Phoenix is turning gas into cash

Renewable energy is a hot commodity. It's not only good for the environment, but it also generates revenue and jobs for many cities around the United States, now including the valley.

The City of Phoenix will soon be turning what we flush down the toilet each day into renewable energy, known as bio-gas.

Going green while generating green happens at Phoenix's Wastewater Treatment Plant in the west valley. The stinky methane gas that fills the air will soon be put to good use.

"We actually expel that methane gas through these flares, and we burn it off as a waste bi-product that is unused at this point," said Dennis Porter.

But that's about to change. Instead of letting the gas go to waste, the water services department will soon begin selling it as renewable bio-gas.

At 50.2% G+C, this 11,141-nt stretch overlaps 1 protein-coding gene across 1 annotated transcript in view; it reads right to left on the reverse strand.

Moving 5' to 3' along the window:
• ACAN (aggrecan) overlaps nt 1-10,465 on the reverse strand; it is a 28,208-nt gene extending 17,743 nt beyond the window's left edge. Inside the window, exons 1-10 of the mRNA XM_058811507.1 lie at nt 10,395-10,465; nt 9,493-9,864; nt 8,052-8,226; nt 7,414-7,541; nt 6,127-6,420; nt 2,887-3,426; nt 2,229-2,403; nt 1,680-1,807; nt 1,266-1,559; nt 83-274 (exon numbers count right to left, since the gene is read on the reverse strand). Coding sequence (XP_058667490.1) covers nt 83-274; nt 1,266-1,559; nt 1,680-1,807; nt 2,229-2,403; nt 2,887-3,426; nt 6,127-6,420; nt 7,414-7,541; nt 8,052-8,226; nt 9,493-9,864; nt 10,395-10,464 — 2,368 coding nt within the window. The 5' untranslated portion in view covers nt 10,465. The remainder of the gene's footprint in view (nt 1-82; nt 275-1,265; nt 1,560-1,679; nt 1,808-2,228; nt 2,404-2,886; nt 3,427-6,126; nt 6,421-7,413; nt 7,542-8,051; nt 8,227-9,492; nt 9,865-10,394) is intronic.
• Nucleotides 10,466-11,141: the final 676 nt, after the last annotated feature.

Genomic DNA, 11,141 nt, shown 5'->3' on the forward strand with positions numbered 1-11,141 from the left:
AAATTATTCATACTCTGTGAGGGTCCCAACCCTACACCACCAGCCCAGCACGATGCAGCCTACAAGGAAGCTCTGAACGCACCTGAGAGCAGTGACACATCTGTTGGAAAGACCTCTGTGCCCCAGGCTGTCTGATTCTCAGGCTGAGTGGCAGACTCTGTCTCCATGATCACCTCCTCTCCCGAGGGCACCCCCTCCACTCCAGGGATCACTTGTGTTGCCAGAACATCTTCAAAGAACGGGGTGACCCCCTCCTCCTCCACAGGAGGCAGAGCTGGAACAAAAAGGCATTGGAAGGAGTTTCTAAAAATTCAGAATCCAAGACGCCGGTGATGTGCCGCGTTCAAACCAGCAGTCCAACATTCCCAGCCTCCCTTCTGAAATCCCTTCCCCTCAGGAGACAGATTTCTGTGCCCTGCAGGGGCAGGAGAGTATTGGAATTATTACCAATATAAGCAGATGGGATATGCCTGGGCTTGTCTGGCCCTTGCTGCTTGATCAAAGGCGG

"They'll capture that, they'll clean it, they'll scrub it, they'll pressurize it, and put it in a Kinder Morgan Pipeline to be able to sell it on the market," said Porter

A market that is hotter than it has ever been. With renewable energy production nearly doubling in the past decade, Phoenix is poised to capitalize on it in a big way.

"So we'll be generating anywhere from $600,000 to $1.2 million a year," he said.

Once the plant is completed, officials expect to burn about 600,000 cubic feet of gas a year.

"In terms of gas that's a lot, we could probably generate enough energy for 6,000 homes," said Porter.

In a couple of years, Phoenix predicts 15% of it's energy will come from renewable sources. The wastewater plant recycles almost everything it produces. It includes reclaimed water used for everything from fertilizer to cooling the nuclear generators out at Palo Verde.